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National Radio Midday Bulletin

TIMOR FORCE: Australia says it has agreed to a request from the UN to lead a force into East Timor. Indonesia say they do not have a problem with an Aussie led force but insist it must be genuinely multi national. They expect troops to be there by the end of the week.

RECALLED: Parliament is being asked to turn up in the House for a debate on New Zealand’s involvement on Friday afternoon.

UN WORKER: A UN worker who has just been air lifted out of East Timor, Andrew Ladley, says starvation is a real problem and air drops are needed immediately. He says people will start dying in the next couple of days. Air drops will be difficult as people are scattered all over the place – including in the mountains.

CLINTON: President Clinton is in Christchurch where 5,000 people are waiting to hear his only public speech in New Zealand on the environment.

LIBERTIES: The Council of Civil Liberties are concerned at the treatment of protestors by police last night. Tibetan protestors were removed after the police consulted the Prime Minister’s office and sirens were sounded to block out protestors’ noise which was directed at Chinese President Jiang Zemin.

NZ/KOREA: Kiwi and Korean law enforcement agencies will work more closely together following formal meetings between the leaders of the two countries today to assist and cooperate with prosecutions and assistance in criminal matters.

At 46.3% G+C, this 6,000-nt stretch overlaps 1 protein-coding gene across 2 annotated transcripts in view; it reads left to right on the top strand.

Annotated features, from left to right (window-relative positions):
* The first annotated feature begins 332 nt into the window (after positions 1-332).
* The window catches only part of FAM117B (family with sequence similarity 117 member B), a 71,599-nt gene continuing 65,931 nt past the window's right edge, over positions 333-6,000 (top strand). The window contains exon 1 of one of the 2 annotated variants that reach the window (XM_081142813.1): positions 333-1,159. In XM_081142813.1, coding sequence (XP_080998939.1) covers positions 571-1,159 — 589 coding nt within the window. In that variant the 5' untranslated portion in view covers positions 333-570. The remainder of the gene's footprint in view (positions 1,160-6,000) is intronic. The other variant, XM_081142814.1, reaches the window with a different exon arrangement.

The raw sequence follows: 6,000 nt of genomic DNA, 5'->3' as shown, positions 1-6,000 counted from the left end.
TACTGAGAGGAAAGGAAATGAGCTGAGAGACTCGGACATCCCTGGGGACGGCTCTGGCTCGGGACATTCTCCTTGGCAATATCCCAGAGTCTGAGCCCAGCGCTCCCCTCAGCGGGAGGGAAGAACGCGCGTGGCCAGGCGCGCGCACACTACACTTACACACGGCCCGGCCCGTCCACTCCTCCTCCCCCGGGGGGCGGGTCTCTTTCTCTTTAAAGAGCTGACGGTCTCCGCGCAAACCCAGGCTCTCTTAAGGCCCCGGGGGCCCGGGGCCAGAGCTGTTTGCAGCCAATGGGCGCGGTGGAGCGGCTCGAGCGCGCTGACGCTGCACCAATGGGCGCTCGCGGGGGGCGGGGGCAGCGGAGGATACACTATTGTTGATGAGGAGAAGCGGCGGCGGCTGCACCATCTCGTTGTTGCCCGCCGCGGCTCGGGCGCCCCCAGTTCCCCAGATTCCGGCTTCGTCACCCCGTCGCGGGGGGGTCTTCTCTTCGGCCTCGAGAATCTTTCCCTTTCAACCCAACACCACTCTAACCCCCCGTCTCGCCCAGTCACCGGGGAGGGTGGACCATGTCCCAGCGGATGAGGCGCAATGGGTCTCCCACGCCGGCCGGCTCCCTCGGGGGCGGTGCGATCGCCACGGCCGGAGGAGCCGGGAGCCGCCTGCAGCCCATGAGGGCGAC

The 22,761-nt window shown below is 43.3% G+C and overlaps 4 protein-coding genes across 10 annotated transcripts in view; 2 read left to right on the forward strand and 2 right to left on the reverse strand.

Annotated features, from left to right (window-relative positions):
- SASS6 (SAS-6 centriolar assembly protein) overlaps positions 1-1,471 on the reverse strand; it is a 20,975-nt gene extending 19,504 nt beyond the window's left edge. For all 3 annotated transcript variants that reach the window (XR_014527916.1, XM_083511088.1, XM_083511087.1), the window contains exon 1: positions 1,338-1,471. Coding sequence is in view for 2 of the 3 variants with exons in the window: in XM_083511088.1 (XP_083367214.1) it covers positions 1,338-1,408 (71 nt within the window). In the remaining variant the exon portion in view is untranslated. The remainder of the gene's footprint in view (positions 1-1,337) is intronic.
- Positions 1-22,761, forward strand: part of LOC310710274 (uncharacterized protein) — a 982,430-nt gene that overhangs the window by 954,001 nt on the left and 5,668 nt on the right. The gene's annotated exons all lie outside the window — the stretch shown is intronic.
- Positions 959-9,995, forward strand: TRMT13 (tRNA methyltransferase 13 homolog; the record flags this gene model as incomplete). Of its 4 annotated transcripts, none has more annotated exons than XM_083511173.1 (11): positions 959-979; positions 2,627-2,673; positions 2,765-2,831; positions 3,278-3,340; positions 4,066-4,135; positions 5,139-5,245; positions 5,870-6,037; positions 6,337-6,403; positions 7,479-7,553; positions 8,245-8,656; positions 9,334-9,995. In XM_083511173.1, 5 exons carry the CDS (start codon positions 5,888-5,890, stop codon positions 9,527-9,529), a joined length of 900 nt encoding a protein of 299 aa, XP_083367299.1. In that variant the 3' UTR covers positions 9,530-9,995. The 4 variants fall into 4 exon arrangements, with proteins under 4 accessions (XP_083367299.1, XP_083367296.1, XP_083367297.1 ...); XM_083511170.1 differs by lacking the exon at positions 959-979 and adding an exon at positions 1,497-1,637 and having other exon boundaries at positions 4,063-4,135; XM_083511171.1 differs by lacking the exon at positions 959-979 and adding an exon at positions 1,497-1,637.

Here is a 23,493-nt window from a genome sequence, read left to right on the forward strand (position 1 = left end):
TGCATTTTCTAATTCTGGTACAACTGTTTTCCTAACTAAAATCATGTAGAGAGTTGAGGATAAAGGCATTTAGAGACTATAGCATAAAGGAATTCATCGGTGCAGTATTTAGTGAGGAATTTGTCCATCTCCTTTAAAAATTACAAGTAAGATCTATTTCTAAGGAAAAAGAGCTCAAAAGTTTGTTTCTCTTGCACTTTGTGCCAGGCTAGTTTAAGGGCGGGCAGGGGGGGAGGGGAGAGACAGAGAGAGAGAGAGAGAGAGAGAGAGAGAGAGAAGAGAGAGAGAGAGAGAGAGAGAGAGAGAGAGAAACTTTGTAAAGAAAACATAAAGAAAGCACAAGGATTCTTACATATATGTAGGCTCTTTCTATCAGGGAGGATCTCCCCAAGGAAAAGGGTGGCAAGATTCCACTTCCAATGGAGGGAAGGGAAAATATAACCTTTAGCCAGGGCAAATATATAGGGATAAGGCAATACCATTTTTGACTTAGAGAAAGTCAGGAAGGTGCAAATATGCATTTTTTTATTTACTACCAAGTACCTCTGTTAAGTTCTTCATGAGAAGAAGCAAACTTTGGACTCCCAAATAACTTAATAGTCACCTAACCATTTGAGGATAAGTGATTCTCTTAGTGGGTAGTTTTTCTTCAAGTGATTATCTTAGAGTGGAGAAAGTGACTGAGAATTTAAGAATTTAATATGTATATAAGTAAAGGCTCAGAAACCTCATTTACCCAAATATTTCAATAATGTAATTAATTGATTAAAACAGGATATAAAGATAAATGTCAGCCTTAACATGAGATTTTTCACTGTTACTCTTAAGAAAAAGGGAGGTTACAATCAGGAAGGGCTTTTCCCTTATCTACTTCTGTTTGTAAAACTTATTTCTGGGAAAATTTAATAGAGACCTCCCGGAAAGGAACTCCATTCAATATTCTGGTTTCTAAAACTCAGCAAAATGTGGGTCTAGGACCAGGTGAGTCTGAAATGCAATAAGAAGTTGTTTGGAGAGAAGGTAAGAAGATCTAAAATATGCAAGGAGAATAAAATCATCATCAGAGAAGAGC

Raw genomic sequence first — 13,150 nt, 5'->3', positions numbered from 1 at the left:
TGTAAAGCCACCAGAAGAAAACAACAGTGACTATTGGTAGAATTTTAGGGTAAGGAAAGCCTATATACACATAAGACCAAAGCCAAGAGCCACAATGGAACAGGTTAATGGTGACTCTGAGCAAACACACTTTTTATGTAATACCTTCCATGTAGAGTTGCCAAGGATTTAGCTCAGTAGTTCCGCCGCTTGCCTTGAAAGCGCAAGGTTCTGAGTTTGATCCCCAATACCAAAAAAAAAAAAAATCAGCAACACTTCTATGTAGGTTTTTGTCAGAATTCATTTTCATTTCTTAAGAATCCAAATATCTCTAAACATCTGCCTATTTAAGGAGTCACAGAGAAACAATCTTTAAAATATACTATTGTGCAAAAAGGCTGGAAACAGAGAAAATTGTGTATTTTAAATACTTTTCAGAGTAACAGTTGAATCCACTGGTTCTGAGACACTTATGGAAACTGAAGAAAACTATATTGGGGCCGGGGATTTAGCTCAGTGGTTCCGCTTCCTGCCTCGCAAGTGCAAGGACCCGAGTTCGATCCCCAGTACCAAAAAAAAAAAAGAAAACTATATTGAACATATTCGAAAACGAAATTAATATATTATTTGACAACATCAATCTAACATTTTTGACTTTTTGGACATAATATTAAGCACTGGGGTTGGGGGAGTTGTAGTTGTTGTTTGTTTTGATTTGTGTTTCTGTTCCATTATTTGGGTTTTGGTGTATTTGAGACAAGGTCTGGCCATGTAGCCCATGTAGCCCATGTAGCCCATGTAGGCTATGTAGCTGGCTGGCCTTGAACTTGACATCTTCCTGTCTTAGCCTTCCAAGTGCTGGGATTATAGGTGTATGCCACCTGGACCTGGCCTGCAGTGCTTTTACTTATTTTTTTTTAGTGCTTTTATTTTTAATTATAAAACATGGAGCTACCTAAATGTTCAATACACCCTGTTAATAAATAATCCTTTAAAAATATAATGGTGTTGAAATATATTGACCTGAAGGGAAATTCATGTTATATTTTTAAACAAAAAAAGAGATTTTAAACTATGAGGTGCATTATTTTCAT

RESERVE BANK: The Reserve Bank has outlined a new commemorative $10 note to celebrate the new millennium. Two million will be printed. It is the first commemorative note issued since 1990.

HURRICANE: The Bahamas have been battered by Hurricane Floyd and two million people have been evacuated from America’s South Coast.

K2000: The cut price airline is threatening to sue Air New Zealand over delays and “mischevious” allegations.

ONE TREE HILL: Auckland City Council will issue a report this afternoon detailing the tree’s life span.

BATALLION: 150 members of the Maori Batallion are set to fly out to Italy to visit the towns in which they fought during the Second World War and to meet with the Pope.


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